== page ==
From the official Facebook Blog (yeah, there is such a thing)
We’re not oblivious of the Facebook groups popping up about this…. And we agree, stalking isn’t cool; but being able to know what’s going on in your friends’ lives is. This is information people used to dig for on a daily basis, nicely reorganized and summarized so people can learn about the people they care about. You don’t miss the photo album about your friend’s trip to Nepal. Maybe if your friends are all going to a party, you want to know so you can go too. Facebook is about real connections to actual friends, so the stories coming in are of interest to the people receiving them, since they are significant to the person creating them.
We didn’t take away any privacy options. [Your privacy options remain the same.] The privacy rules haven’t changed. None of your information is visible to anyone who couldn’t see it before the changes. If you turned off your wall to non-friends, no one who is not your friend will be able to see a post on your wall. Your friends can still see it; it hasn’t changed. Secret groups and secret events remain secret from other people. Pokes and messages remain as private interactions. Nothing you do is being broadcast; rather, it is being shared with people who care about what you do—your friends.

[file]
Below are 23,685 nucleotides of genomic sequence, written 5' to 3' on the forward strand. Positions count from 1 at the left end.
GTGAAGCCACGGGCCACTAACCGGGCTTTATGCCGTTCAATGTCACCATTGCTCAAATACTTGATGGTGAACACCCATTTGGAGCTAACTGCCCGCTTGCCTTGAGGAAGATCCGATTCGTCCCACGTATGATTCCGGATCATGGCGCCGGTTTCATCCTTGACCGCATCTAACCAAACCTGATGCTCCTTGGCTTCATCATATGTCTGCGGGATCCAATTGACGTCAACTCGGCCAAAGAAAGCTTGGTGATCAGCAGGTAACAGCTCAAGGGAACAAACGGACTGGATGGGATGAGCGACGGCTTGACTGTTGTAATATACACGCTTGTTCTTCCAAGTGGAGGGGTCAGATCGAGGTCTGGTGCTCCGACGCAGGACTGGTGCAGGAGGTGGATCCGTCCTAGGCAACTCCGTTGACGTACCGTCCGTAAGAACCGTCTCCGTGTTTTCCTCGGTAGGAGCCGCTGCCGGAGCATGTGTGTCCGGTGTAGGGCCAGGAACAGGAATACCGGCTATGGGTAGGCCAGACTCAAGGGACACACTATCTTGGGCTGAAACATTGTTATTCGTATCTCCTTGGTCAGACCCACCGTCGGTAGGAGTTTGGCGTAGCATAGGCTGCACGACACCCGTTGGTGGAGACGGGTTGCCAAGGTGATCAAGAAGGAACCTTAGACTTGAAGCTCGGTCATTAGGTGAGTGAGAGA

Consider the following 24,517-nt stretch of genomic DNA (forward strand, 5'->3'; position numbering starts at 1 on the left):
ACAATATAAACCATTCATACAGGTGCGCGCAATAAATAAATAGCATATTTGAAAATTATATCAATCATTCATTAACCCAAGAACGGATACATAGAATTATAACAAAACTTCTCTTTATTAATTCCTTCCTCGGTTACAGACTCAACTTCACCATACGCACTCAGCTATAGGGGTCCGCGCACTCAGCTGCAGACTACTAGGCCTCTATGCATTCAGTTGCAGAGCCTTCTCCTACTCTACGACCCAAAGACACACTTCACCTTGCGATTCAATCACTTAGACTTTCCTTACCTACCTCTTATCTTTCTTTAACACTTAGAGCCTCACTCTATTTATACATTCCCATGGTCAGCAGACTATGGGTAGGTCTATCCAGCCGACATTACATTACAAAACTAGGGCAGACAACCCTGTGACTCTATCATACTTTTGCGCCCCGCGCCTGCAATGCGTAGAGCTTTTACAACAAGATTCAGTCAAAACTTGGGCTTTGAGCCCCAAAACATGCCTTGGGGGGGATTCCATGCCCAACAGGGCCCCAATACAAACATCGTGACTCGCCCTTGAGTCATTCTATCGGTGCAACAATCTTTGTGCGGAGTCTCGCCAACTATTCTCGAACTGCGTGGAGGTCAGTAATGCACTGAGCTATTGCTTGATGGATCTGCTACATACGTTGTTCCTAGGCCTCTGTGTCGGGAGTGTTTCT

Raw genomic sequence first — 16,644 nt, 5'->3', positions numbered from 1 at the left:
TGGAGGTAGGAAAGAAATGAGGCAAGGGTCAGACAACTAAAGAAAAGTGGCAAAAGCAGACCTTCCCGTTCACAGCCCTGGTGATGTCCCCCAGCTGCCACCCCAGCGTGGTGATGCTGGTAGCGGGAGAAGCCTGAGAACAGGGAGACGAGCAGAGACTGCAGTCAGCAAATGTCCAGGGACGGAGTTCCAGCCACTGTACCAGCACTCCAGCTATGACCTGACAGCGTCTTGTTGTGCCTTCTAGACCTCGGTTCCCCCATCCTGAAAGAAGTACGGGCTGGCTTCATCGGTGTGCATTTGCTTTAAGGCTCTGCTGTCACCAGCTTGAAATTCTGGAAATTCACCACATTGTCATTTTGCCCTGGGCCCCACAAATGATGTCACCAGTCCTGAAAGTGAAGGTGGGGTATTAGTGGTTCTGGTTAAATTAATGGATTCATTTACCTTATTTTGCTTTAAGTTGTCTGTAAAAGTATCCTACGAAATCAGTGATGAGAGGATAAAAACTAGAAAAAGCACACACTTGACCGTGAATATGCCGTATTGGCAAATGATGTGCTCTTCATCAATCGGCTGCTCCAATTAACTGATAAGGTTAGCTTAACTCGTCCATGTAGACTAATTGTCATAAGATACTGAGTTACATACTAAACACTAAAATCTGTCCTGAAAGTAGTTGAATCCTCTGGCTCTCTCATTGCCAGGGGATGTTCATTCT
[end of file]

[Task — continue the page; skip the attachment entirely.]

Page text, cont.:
I agree with his logic. Technically, it’s not a breach of trust–you could find out all that information before the change. It’s just that people didn’t really want to find that information.
So the apparent “privacy” issue isn’t what steams me about the new feed. What steams my beans, however, are the following reasons:
- I do not care if Joe John removed Pecker from his favorite movies at 9:59 this morning.
- I do not care if Nick Russell ’08 and Sam Grover ’08 are no longer in a relationship because they’re both straight guys who were never in a relationship with each other to begin with.
- To be bluntly fair, most changes people make to their facebook I do not care about, even the changes made by my closest friends. You see, I actually talk to my friends and find out their interests and relationship status. It’s actually how humanity found out most information before the advent of Facebook. I’m sure it’ll be how humanity returns to finding out such information after civilization as we know it collapses upon itself (ironically probably because of Facebook).
- Facebook’s conquest of the college social sphere in general. It was fun at first, then the novelty wore off pretty quickly. Then they added the photo feature, which was good fun. Then the novelty of that kind of wore off. So Facebook’s strategy was to come up with some new feature every couple of months to keep people on their site. Most of the features have been utterly lame and this one just takes the cake, but it’s not because of issues of privacy. More probable is that people who added lots of people to their friends’ list in the hopes of appearing “popular” are now bombarded with the daily updates of 500 people they don’t even know and are kicking themselve in the gullet. That or they’re like me and find the feed obnoxiously useless when one still relies on phone calls and face-to-face socialization.